Publication Date

Spring 4-23-1976


In this dissertation I trace the interrelation­ships among economic activities, kin ties, and religious activities of a people who have some limited access to modern technology and uneven potential for economic de­velopment. I therefore analyze the material, ideological, and institutional means which these people employ in order to raise their standard of living. While I take environmental factors into account, I describe Luapulan conditions primarily in terms of internal dynamics based on cumulative, reciprocal, or conflicting action between kin and religious groups, and between alternative (matrilineal versus Protestant) ideologies about the distribution of the products of labor.

I found that fishing communities in the valley of Luapula Province, Zambia, continue to be matrilineally organized, because matriliny provides security and holds out to the poor the hope that they may at any time improve their material well-being. Hence the continuation of this form of organization, especially its inheritance pattern, finds substantial local support. From the perspective of economic development, however, matriliny has locally recognized disadvantageous effects. In the process of trying to disengage themselves from kinship pressures which enforce wide consumer sharing, most commercial fisherman, storeowners, and contract workers have adopted an assertive form of productive individualism; have joined diverse religious groups in an effort to justify business interests; and have modified family and descent ties to restrict consumer demands. The tendency to reject matrilineal constraints is especially pronounced in the prosperous lake area. In the stagnating river area matriliny is still generally acknowledged and utilized.

The search for alternatives to matriliny on the part of the business-minded has called into question the legitimacy of all forms of grass roots organization, in­cluding types of family, descent groups, party, and church. Since organizational structures are deeply implicated in the process of acquisition and transfer of resources, lo­cal organizational uncertainties further increase the irregular and capricious access to money and capital and interfere with Luapulans' ability to plan future invest­ment that would contribute to the growth of their ven­tures.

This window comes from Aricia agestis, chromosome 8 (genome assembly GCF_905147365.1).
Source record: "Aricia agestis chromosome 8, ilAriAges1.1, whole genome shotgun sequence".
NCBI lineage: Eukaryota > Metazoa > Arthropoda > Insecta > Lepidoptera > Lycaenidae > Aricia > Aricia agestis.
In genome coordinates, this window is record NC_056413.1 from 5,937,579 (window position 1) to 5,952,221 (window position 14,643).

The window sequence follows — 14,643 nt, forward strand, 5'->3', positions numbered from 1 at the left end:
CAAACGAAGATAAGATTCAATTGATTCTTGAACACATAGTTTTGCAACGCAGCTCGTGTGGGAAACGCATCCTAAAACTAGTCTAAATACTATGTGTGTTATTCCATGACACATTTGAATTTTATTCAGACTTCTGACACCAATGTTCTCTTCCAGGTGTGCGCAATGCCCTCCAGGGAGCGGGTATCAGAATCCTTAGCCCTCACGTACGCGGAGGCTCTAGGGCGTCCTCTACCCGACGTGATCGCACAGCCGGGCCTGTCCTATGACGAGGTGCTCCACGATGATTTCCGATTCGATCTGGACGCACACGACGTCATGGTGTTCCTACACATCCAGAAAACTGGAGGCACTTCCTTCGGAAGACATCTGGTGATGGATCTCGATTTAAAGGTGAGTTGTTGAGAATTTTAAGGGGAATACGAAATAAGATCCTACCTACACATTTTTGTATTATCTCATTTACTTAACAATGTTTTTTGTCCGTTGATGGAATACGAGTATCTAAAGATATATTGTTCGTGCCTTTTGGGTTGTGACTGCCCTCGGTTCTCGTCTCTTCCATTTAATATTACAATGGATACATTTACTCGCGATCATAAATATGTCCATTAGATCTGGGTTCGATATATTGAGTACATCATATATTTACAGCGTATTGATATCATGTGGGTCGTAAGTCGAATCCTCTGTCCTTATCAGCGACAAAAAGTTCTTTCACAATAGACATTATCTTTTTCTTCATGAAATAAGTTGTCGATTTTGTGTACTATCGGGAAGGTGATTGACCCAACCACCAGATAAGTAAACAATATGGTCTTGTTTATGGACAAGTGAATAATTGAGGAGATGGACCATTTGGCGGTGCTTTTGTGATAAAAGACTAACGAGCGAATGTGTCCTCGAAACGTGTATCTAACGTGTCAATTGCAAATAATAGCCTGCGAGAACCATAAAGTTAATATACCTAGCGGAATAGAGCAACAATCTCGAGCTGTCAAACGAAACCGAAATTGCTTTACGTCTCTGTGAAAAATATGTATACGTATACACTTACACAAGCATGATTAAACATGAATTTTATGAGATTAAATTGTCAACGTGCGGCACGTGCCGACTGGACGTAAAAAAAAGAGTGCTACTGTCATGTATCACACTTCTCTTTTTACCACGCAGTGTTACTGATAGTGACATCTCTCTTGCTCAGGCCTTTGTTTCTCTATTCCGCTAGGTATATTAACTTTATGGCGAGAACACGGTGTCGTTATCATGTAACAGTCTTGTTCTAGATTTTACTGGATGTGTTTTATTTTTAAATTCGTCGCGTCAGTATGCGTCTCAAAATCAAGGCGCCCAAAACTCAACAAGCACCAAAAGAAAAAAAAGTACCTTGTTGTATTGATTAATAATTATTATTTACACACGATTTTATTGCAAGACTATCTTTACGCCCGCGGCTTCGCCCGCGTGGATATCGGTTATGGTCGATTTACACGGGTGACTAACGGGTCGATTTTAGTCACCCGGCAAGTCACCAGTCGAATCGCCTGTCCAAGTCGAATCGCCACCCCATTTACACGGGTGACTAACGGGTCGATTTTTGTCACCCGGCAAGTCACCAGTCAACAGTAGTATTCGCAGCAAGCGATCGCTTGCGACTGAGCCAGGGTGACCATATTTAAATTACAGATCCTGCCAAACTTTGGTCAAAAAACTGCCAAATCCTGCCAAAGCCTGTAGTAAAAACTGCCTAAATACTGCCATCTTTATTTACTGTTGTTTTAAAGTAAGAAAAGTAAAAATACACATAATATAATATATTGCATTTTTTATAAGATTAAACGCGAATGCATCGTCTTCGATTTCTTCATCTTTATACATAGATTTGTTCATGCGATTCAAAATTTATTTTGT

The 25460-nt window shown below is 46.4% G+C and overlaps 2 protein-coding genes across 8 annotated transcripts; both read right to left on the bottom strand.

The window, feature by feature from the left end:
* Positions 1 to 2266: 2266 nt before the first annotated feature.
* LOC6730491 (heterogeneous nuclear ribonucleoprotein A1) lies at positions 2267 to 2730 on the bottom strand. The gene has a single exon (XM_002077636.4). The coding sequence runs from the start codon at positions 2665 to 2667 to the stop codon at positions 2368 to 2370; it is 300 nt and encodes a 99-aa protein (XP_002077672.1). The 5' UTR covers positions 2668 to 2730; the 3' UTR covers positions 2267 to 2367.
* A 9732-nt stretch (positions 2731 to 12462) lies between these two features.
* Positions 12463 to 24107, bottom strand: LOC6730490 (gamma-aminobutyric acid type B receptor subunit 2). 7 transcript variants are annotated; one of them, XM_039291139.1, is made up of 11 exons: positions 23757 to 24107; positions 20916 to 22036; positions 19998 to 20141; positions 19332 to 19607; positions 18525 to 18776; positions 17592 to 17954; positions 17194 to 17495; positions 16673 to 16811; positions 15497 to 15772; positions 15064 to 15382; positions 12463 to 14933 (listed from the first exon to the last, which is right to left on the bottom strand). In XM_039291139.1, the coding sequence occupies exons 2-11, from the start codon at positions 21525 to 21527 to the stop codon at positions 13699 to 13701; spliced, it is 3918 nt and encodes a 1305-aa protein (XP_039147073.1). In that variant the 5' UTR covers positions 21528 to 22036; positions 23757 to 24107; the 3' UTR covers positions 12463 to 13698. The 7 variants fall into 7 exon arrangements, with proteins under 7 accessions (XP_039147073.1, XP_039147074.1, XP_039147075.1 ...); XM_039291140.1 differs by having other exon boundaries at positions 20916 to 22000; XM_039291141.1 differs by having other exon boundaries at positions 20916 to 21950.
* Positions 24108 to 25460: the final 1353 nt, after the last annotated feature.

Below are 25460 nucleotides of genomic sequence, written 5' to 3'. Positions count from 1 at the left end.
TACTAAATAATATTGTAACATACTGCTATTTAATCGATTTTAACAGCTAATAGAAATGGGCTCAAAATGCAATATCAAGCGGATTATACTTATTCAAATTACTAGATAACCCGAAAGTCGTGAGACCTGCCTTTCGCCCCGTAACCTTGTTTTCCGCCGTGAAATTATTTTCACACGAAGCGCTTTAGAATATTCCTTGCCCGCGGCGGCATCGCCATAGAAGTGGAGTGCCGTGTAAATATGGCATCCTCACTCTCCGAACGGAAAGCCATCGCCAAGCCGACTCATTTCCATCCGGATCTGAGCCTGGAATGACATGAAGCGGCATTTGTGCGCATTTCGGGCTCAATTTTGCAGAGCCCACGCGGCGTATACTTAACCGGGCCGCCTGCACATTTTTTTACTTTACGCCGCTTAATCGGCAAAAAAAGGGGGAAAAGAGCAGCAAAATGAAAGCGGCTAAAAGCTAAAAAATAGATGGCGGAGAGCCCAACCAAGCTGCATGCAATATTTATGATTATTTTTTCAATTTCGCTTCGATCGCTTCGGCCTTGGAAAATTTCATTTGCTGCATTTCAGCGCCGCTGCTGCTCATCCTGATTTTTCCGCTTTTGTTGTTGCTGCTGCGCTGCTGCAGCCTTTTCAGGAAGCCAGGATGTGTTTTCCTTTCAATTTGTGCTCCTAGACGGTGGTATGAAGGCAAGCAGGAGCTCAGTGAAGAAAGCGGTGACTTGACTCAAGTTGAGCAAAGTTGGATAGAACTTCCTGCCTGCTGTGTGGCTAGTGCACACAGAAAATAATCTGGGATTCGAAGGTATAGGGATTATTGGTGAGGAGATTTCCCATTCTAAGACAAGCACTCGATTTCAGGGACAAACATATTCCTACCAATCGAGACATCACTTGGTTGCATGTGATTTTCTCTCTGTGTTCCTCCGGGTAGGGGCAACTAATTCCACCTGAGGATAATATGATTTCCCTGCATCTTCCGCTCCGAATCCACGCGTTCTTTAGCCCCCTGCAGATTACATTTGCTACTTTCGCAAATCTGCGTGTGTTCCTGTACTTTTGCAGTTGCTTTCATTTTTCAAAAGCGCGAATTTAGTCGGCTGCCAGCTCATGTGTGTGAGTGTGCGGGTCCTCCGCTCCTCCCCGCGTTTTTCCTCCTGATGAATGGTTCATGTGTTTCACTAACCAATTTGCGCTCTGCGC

While it has been argued that matriliny is able to flourish in an expanding economy based on relatively unrestricted resources, the fact remains that few such economic environments exist in developing nations. In­deed, economic ventures, to be successful, increasingly must be based· on relatively fixed capital and resources; as a result, a disciplined, skilled, and coordinated labor force is required. I conclude, therefore, that in the more usual situations of capital scarcities, matriliny is wasteful of time and human effort, and consequently it represents an obstacle to economic development. In Luapula--barring changes encouraged by Protestantism--individuals, as matrilinealists, remain unable to organize and coordinate their labor force, to accumulate capital, and to concentrate and hole property in perpetuity.

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First Advisor

Oakdale, Suzanne

First Committee Member (Chair)

Harry Wetherald Basehart

Second Committee Member

Bruce Rigsby

Third Committee Member

Lewis Binford